Michael: Oh, yes. You can tell who’s got EC2 instances running up for too long. But for the most part, we’ll use Serverless Framework in that regard to say—for the engineer can just deploy into your local environment. Although we are working on ways to reuse the Terraform infrastructure and deploy that. But we have our own build and deployment pipeline that we built using CircleCI, and all of our Lambda 
functions are in Go.


And so having to compile, say, 20 binaries in a service, that gets kind of slow, one of our DevOps engineers actually came up with a way to use Lambda to build the Lambdas, so that we can build them all in a distributed parallel fashion during the build process.


Corey: One thing that I do love about the whole serverless approach—and it is a neat part about Lambda—is no two people ever seem to do it quite the same way. You can tie things together in so many different and exciting ways, and it’s fun. It’s almost like a modern version of playing with Lego. And I know that if Jeff Barr is listening, he just perked up at that. But I love the concept that you can take so many different ways to achieve similar outcomes. And it almost gives a bigger sense of creativity in how you approach problems. Has that been your experience?


Michael: Oh, definitely. It’s not only the creativity; it’s also the flexibility in how you solve it, and the ability to adapt and evolve as services evolve, or change, or there’s new ones are added. And to the point of using AWS, kind of, saying, “Oh, using a Lambda function to do this.” Like, using Lambda functions for customizing behavior of Cognito with the Cognito triggers, is to me, I think, a perfect way to customize the service to do exactly what you need to do.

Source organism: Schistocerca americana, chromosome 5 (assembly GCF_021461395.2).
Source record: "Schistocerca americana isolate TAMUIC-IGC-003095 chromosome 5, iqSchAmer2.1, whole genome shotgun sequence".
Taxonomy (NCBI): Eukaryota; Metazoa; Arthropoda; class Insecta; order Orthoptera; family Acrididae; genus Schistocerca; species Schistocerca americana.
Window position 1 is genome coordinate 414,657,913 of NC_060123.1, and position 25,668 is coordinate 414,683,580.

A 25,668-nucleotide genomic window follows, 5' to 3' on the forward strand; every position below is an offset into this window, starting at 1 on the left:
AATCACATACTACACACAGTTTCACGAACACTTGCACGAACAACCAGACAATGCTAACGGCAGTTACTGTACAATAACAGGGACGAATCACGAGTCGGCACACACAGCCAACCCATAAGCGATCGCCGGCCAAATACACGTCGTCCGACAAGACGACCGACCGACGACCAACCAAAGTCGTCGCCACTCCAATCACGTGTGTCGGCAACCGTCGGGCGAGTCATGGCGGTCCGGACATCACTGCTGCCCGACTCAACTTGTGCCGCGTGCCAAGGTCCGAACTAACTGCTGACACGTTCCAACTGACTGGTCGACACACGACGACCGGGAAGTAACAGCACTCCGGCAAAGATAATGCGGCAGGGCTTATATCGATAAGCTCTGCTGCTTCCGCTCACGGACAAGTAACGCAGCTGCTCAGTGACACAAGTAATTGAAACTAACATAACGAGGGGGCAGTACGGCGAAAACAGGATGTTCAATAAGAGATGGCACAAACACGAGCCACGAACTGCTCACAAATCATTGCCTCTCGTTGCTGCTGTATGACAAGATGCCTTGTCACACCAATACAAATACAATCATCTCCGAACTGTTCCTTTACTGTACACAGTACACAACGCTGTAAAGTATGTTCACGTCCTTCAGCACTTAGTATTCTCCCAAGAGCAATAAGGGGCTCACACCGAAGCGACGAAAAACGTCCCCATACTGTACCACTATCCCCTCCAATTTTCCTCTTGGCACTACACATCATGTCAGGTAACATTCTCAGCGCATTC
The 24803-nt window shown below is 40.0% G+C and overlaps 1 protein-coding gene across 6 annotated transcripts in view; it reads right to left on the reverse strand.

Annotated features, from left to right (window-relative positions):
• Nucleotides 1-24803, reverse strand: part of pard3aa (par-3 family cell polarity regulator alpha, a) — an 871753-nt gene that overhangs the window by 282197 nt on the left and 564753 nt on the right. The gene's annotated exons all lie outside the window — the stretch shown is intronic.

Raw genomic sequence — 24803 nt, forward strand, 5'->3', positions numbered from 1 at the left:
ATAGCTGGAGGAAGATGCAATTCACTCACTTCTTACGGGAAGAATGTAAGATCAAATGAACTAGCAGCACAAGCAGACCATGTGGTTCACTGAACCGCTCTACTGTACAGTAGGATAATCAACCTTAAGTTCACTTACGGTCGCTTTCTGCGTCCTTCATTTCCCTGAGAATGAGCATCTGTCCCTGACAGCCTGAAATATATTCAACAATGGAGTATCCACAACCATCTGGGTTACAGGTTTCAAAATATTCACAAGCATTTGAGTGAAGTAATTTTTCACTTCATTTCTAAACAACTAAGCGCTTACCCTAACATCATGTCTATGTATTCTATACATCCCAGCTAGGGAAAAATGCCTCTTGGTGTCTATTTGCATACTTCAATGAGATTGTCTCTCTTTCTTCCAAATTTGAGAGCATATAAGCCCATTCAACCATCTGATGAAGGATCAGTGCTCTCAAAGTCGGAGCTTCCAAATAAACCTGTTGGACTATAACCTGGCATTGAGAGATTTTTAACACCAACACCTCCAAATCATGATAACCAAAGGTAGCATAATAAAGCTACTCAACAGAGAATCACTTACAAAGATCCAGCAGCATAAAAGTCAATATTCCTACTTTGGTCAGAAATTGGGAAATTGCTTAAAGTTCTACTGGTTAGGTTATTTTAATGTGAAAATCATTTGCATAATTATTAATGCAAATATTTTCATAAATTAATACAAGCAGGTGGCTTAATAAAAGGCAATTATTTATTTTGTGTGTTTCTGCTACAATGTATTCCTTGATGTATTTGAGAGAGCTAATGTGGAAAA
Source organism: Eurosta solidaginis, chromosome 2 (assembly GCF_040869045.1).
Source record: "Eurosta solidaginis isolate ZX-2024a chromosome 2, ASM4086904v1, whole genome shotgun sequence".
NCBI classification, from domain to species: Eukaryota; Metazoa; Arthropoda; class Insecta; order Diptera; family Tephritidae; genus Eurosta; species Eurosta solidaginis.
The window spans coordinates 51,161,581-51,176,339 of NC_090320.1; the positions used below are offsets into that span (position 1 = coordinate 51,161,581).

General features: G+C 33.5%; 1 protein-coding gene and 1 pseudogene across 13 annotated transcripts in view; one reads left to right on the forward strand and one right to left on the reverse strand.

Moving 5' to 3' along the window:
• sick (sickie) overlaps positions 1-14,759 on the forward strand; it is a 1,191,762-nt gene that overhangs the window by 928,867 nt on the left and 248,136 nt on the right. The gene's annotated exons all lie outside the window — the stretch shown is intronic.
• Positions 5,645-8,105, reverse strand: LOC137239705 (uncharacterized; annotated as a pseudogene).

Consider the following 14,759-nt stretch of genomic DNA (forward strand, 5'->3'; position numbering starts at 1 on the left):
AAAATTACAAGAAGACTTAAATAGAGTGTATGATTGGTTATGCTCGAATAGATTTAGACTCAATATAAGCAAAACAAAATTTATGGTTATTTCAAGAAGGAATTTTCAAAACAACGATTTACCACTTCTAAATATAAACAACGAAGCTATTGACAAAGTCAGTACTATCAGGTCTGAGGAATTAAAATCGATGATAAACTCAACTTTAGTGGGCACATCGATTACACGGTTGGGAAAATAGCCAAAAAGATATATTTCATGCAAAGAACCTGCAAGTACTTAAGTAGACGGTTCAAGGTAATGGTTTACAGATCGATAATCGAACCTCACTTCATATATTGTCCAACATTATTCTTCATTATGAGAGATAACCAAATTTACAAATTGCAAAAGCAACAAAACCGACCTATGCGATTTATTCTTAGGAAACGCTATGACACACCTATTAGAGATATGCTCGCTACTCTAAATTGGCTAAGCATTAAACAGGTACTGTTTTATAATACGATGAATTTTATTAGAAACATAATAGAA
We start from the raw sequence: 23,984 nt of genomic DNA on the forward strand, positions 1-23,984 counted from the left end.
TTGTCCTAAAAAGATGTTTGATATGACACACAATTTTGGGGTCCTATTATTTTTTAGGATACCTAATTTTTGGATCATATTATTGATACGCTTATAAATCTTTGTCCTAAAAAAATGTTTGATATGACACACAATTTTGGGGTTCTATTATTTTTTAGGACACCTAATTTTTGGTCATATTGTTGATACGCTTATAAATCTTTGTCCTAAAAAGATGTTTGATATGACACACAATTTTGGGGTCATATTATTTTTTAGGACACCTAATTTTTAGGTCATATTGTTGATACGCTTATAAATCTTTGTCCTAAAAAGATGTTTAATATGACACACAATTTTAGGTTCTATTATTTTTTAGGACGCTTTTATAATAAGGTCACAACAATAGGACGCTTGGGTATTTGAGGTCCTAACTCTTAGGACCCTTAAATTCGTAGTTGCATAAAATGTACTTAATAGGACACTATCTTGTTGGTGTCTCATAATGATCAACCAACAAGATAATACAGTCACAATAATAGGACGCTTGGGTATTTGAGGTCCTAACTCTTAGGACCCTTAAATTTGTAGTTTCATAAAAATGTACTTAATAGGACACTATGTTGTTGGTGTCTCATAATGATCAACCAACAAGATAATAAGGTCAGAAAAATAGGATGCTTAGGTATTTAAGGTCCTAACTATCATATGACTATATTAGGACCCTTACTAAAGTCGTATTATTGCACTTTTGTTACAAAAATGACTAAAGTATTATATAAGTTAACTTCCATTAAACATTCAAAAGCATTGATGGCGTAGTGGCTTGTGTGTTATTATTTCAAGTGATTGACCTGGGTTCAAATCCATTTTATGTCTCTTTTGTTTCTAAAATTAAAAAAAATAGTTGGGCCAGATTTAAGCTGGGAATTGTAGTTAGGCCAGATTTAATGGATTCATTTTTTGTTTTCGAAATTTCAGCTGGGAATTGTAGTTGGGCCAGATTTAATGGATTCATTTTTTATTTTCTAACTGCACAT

Corey: I want to thank you so much for taking the time to speak with me today. It’s always appreciated. If people want to hear more about what you have to say and how you view these things or even, possibly, decide to work with you, okay can they find you?


Michael: I’m somewhat active on LinkedIn. LinkedIn is the best place to find me. Please go ahead and connect to me; tell me you heard me on the podcast here.


And yes, we are hiring. We have, all within our technical organization, from client, to web, and mobile engineers, data engineers, DevOps, API, we’re always hiring and if we don’t have something right now that fits your experience, let me know that you’re interested and I’ll put you on the list so that when we do have an opening, we’ll reach out right away.


Corey: And we will, of course, include links to that in the [show notes 00:32:20]. Thank you so much for being so generous with your time. I appreciate it.


Michael: Thanks for having me on, Corey. It was nice talking to you.


Corey: Michael Garski, Director of Platform Engineering at Fender Musical Instruments. I’m Cloud Economist Corey Quinn, and this is Screaming in the Cloud. If you’ve enjoyed this podcast, please leave a five-star review on your podcast platform of choice, whereas if you’ve hated this podcast, please leave a five-star review on your podcast platform of choice, along with a comment telling me that I’m almost certainly doing that chord incorrectly.


Corey: If your AWS bill keeps rising and your blood pressure is doing the same, then you need The Duckbill Group. We help companies fix their AWS bill by making it smaller and less horrifying. The Duckbill Group works for you, not AWS. We tailor recommendations to your business and we get to the point. Visit duckbillgroup.com to get started.